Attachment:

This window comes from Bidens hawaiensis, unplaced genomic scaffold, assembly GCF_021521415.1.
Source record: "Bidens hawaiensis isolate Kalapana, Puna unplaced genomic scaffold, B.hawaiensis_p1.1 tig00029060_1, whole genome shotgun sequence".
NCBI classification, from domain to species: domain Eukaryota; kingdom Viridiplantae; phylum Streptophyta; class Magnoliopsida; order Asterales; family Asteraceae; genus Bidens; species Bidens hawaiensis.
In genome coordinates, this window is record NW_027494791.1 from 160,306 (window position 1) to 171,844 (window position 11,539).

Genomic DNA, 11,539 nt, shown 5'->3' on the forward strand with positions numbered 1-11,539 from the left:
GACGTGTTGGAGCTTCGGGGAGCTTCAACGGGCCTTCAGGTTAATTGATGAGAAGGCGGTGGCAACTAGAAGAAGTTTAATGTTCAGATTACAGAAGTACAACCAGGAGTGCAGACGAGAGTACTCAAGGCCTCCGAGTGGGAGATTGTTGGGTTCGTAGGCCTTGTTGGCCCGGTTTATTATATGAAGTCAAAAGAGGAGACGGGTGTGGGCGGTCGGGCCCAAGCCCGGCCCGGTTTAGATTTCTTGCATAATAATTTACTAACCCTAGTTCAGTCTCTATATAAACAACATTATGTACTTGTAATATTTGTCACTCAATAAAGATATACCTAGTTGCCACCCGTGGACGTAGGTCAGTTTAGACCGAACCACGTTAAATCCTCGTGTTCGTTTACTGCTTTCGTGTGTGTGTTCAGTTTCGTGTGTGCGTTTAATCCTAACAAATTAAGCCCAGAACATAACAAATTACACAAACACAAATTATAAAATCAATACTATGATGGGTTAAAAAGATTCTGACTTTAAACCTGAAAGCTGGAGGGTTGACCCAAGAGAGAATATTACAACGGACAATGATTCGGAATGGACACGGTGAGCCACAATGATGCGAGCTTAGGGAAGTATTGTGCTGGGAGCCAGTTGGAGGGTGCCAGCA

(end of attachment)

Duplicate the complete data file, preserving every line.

This window comes from Bidens hawaiensis, unplaced genomic scaffold, assembly GCF_021521415.1.
Source record: "Bidens hawaiensis isolate Kalapana, Puna unplaced genomic scaffold, B.hawaiensis_p1.1 tig00029060_1, whole genome shotgun sequence".
NCBI classification, from domain to species: domain Eukaryota; kingdom Viridiplantae; phylum Streptophyta; class Magnoliopsida; order Asterales; family Asteraceae; genus Bidens; species Bidens hawaiensis.
In genome coordinates, this window is record NW_027494791.1 from 160,306 (window position 1) to 171,844 (window position 11,539).

Genomic DNA, 11,539 nt, shown 5'->3' on the forward strand with positions numbered 1-11,539 from the left:
GACGTGTTGGAGCTTCGGGGAGCTTCAACGGGCCTTCAGGTTAATTGATGAGAAGGCGGTGGCAACTAGAAGAAGTTTAATGTTCAGATTACAGAAGTACAACCAGGAGTGCAGACGAGAGTACTCAAGGCCTCCGAGTGGGAGATTGTTGGGTTCGTAGGCCTTGTTGGCCCGGTTTATTATATGAAGTCAAAAGAGGAGACGGGTGTGGGCGGTCGGGCCCAAGCCCGGCCCGGTTTAGATTTCTTGCATAATAATTTACTAACCCTAGTTCAGTCTCTATATAAACAACATTATGTACTTGTAATATTTGTCACTCAATAAAGATATACCTAGTTGCCACCCGTGGACGTAGGTCAGTTTAGACCGAACCACGTTAAATCCTCGTGTTCGTTTACTGCTTTCGTGTGTGTGTTCAGTTTCGTGTGTGCGTTTAATCCTAACAAATTAAGCCCAGAACATAACAAATTACACAAACACAAATTATAAAATCAATACTATGATGGGTTAAAAAGATTCTGACTTTAAACCTGAAAGCTGGAGGGTTGACCCAAGAGAGAATATTACAACGGACAATGATTCGGAATGGACACGGTGAGCCACAATGATGCGAGCTTAGGGAAGTATTGTGCTGGGAGCCAGTTGGAGGGTGCCAGCA